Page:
JetBlue recently released an environmental social governance report with outlined initiatives for the airline’s future.
JetBlue looks to reduce emissions both in the air and on the ground. Focuses include fuel-efficient flying, fuel-saving technology and renewable jet fuel. Later in the year, JetBlue plans to install more than 100 electric baggage tractors and belt loaders at JFK Airport, as well as reduce energy costs and emissions via EGSE ground operations vehicles. New aircraft impact fuel efficiency, with Airbus A321neo aircraft boasting an average 15 percent lower fuel burn as well as a smaller noise footprint and lower operating costs.
In terms of social impact, JetBlue plans to invest in an equitable talent pipeline, seeking pilot candidates through gateway programs to increase the number of pilots that are women or people of color. Currently, fewer than 7 percent of pilots are women and fewer than 13.7 percent of pilots and flight engineers are people of color.
“Reducing emissions and mitigating climate risk are critical as we evaluate the future of our business and industry,” said Sophia Mendelsohn, head of sustainability and environmental social governance, JetBlue. “Investments in new technology such as the Airbus A220 to replace older aircraft and the A321neo will help reduce our CO2e emissions per seat by up to 40 percent. This in turn will lower our operational costs over time. Tuning into and acting on social and environmental trends and their benefits and implications are key to ensuring our business future.”
As harmful to the environment as air travel is, some airports are taking measures to become more environmentally conscious. One example is Chattanooga Metropolitan Airport in Chattanooga, Tennessee, where an adjacent solar farm powers certain airport operations.
Welcome to Rhodes, a medieval treasure beautifully preserved throughout the centuries. Rhodes is the capital of the Dodecanese, an island ideal not only for those who want to relax, but also for those looking for an action-packed holiday! With its bright green hills, rich green valleys and uninterrupted line of golden beaches, Rhodes is truly a blessed place. “The sun island” has more sunshiny days and milder temperatures throughout the year than any other location in Greece. It is, after all, one of the country’s easternmost places and among the first to welcome summer on its impressive beaches. Add in the excellent facilities for tourism, the island’s special blend of cosmopolitan and traditional, and numerous cultural and archaeological sites, the most important being the Medieval (Old) Town, a UNESCO World Heritage site, and you’ve got the perfect holiday destination. While on Rhodes, don’t miss a daytrip to nearby Sými. An island of sponge divers and seamen, Sými used to have 30,000 inhabitants before the Second World War and was the richest island in the Dodecanese, despite its small size. Today, Sými attracts many visitors thanks to its beautifully preserved Neo-Classical buildings and the famous Archangel Michael monastery at Panormitis.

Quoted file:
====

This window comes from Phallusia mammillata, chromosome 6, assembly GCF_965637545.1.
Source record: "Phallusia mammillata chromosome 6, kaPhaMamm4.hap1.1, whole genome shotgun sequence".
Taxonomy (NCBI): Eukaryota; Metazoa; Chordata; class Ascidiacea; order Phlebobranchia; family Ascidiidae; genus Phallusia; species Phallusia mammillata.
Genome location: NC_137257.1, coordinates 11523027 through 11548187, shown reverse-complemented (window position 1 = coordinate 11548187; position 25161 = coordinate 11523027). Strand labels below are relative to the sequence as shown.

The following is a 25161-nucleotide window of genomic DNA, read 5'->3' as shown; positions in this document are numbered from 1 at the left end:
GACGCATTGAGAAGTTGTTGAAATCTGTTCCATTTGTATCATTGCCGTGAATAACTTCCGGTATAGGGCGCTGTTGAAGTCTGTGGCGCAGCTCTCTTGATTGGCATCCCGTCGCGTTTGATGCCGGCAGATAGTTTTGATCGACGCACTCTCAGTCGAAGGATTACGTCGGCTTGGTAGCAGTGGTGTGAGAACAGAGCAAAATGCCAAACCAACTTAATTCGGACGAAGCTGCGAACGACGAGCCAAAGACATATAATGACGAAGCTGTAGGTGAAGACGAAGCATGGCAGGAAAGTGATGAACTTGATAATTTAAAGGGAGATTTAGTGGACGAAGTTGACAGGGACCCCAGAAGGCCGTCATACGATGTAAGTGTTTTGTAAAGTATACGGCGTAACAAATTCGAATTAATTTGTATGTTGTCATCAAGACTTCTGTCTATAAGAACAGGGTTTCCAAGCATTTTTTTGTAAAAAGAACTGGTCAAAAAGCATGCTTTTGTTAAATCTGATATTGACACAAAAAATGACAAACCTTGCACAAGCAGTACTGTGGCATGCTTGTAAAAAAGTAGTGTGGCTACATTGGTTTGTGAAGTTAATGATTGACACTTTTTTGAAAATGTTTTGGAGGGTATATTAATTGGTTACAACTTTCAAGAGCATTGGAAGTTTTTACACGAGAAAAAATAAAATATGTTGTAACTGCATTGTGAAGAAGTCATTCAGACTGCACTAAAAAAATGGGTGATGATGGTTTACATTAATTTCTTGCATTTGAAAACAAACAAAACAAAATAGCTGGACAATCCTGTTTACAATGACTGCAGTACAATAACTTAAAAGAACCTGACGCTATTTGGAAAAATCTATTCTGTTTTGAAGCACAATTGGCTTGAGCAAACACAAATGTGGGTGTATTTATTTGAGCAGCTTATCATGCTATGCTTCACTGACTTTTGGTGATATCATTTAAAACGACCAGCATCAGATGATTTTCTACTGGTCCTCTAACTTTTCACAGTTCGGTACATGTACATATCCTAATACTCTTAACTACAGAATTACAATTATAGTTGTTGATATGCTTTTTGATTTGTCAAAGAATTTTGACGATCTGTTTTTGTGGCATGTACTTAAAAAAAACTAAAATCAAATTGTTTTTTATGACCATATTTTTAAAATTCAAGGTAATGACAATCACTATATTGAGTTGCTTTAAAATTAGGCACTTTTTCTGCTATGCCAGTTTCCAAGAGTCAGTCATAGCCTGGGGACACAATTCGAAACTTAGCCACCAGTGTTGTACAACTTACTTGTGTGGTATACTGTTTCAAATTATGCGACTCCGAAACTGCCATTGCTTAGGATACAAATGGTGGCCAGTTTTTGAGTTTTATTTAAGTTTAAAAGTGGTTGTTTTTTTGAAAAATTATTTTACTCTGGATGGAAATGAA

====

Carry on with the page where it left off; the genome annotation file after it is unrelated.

Ryanair will soon start its first round-trip Georgia flights. The flights, which start this November, will connect the capital Tbilisi (TBS) to Milan Bergamo (BGY) four times weekly and the western city of Kutaisi (KUT) to Bologna (BLQ) and Marseille (MRS), both twice weekly. Then, in April, Ryanair will add twice weekly flights between Tbilisi and Cologne (CGN).
Attend one of the most acclaimed fall events, Autumn at the Arboretum, in Dallas. In its 14th year, the annual event is known as one of the best pumpkin festivals in the country, with its creative displays featuring more than 90,000 pumpkins, gourds and squash. The event takes place at Dallas Arboretum, Sept. 21 –Oct. 31. Alongside thousands of pumpkins, guests glimpse 150,000 autumn flowers across the 66-acre space.
TAP Air Portugal is adding 15 new weekly flights from the United States and Canada by summer 2020, a new record for the carrier of 71 weekly flights between North America and Portugal.
United Airlines announces a number of new routes.